TVM PROGRAM for the HP-19C/29C/34C/11C/15C
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Have you got an old HP programmable calculator lying around and wish you had a useful program you could run on it? Here's one option. This is a time value of money program that originally appeared in the May 1980 PPC Journal written by Robert Meyer.

The program will run as written on an HP-19C/29C, and with slight modification on an HP-34C, HP-11C, HP-15C. HP-67 users can either use the program provided in the standard pac or modify the one presented here for the HP-19C. HP-41C users should be using the PPC ROM FI program anyway. ;-)

This program is not very sophisticated when it comes to solving for the interest rate and can take up to a minute or so to find it. For all but bizarre financial problems, however, it should be OK. Be patient. If you have the HP-34C applications book, you really should use the program in it for TVM: it uses the Solve function for the interest rate.

Instructions:

1) Key in the program.

2) Initialize by 0, GSB 0 for an ordinary annuity; or a 1, GSB 0 for an annuity due.

3) Input known values as follows, using a zero for unknowns, and negative numbers for cash outflows and positive numbers for cash inflows:

N	STO 1
I(%)	STO 2
PMT	STO 3
PV	STO 4
FV	STO 5
4) Calculate the unknown value:
N	GSB 1
I(%)	GSB 2
PMT	GSB 3
PV	GSB 4
FV	GSB 5
The result appears in the display and in the appropriate storage register.

5) For a new problem, go to step 2. For new values, go to step 3.

Here's the program:
Line         Keycode
01 	LBL 0        15 13 00
02 	STO.0        23 .0
03 	RTN          15 12
04 	LBL 1        15 13 01
05 	GSB 6        12 06
06	RCL 9        24 09
07	RCL 5        24 05
08	-            41
09	RCL 9        24 09
10	RCL 4        24 04
11	+            51
12	DIV          71
13	LN           14 42
14	RCL 6        24 06
15	LN           14 42
16	DIV          71
17	STO 01       23 01
18	RTN          15 12
19	LBL 2        15 13 02
20	0            00
21	ENTER        31
22	1            01
23	ENTER        31
24	STO 2        23 02
25	%            15 21
26	X<>Y         21
27	LBL 7        15 13 07
28	DIV          71
29	STO+2        23 51 02
30	STO.3        23 .3
31	X<>Y         21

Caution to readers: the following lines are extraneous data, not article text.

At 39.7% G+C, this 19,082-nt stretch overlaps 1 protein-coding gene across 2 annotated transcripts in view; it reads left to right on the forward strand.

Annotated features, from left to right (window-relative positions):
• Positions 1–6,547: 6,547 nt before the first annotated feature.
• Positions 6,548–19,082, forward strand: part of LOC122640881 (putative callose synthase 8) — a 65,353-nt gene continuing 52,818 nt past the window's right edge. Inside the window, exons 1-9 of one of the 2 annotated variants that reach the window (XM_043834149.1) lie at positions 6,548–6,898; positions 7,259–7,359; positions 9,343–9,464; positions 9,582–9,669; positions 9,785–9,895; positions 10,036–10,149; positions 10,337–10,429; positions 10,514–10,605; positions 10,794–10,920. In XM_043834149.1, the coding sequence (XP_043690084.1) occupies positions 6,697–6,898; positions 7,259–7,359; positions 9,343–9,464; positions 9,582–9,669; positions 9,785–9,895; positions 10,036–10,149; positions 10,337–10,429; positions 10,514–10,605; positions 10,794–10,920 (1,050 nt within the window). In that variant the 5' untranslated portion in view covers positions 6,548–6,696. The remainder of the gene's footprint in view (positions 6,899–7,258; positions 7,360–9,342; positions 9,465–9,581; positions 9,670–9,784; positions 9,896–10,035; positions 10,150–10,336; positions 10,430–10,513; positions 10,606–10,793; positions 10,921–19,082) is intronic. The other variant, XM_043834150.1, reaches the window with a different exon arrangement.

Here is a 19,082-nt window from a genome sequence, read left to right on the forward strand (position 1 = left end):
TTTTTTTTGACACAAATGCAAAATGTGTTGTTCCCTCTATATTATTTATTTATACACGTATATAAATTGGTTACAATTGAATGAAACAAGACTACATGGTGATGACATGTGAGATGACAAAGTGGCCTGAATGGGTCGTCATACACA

32	STO.1        23 .1
33	GSB 6        12 06
34	RCL 4        24 04
35	-            41
36	STOx.3       23 61 .3
37	STO-.1       23 41 .1
38	RCL.3        24 .3
39	RCL.1        24 .1
40	X NE 0       15 61
41	GTO 7        13 07
42	RCL 2        24 02
43	RTN          15 12
44	LBL 3        15 13 03
45	GSB 6        12 06
46	X<>Y         21
47	RCL 4        24 04
48	-            41
49	RCL 8        24 08
50	DIV          71
51	RCL.2        24 .2
52	X            61
53	STO 3        23 03
54	RTN          15 12
55	LBL 4        15 13 04
56	GSB 6        12 06
57	STO 4        23 04
58	RTN          15 12
59	LBL 6        15 13 06
60	RCL .0       24 .0
61	STO 0        23 00
62	1            01
63	STO 8        23 08
64	RCL 2        24 02
65	%            15 21
66	STOx0        23 61 00
67	STO.2        23 .2
68	ISZ          15 24
69	+            51
70	STO 6        23 06
71	RCL 1        24 01
72	CHS          32
73	Y^X          14 64
74	CHS          32
75	STO 7        23 07
76	STO+8        23 51 08
77	RCL 5        24 05
78	X            61
79	RCL 8        24 08
80	RCL 3        24 03
81	RCL 0        24 0
82	STOx8        23 61 08
83	X            61
84	RCL.2        24 .2
85	DIV          71
86	STO 9        23 09
87	X            61
88	-            41
89	RTN          15 12
90	LBL 5        15 13 05
91	GSB 6        12 06
92	LASTX        14 73
93	RCL 4        24 04
94	+            51
95	RCL 7        24 07
96	DIV          71
97	STO 5        23 05
98	RTN          15 12
That's it. A few of the above lines need some explanation.
Lines 12, 16, 28, 50, 85, and 96 are the Divide function.
Line 40 is the conditional test "X not equal to Zero".
Lines where you see STO.3 are actually storing into memory 13.
HP used this trick to save instructions in some calculators.
To translate this program to the HP-34C, HP-11C, or HP-15C, a couple of changes are needed:

(a) Lines 36 and 37 cannot be entered on the 34C or the HP-11C. This was something I didn't know until I was keying this into the 34C. Storage register arithmetic is only available on the 34C on the primary registers 0-9. What to do? Replace lines 36-39 of the above program with: ENTER, ENTER, RCL.3, X<>Y, X, RCL.1, LASTX, -, where the X right before the RCL.1 is a Multiply.

(b) Line 68 (ISZ) should be replaced with 1, STO+ 00, RDN, where RDN is Roll Down. This applies to the 34C, 11C, 15C.

(c) for the HP-15C, Change step 40 to be TEST 0 (Which is the HP-15C version of X NE 0), and make the change (b) just given for the 34C.

EXAMPLES: (I apologize for American dollar-based examples ;-) )

(1) Suppose you're going to buy a \$200,000 house with a 30 year mortgage, at 8% compounded monthly. What is your monthly house payment?

Initialize: 0, GSB 0.
Key: 360, STO 1, 8 ENTER 12 DIV, STO 2, 200000, STO 4, 0, STO 5, GSB 3.

Check for proper program entry by doing the following:

GSB 1 should show 360.00
GSB 2 should show 0.67 (which when multiplied by 12 is 8%)
GSB 4 should show 200000.00
GSB 5 should show 0.00

(2) Given the problem above and that you have solved it, suppose you only made payments of \$1400 a month? What is the balance left to be paid at the end of the 30 year period?

If you haven't changed any values in memories 1-5 since the last example, key 1400 CHS STO 3. GSB 5.

Answer is -\$100,642.70. Wow, better find a way to come up with that extra \$67.53 a month.

(3) What is the yield on a 20 year semiannual bond with a coupon rate of 8%, that is currently selling for \$900? (Assuming the maturity value is \$1000)

Since the bond is semiannual, Initialize: 0, GSB 0. Key 40 STO 1, -40 STO 3, 900 STO 4, -1000 STO 5. GSB 2.

Answer is : 4.5471. This is the semiannual yield, so multiply by 2 and the true yield is 9.09%.

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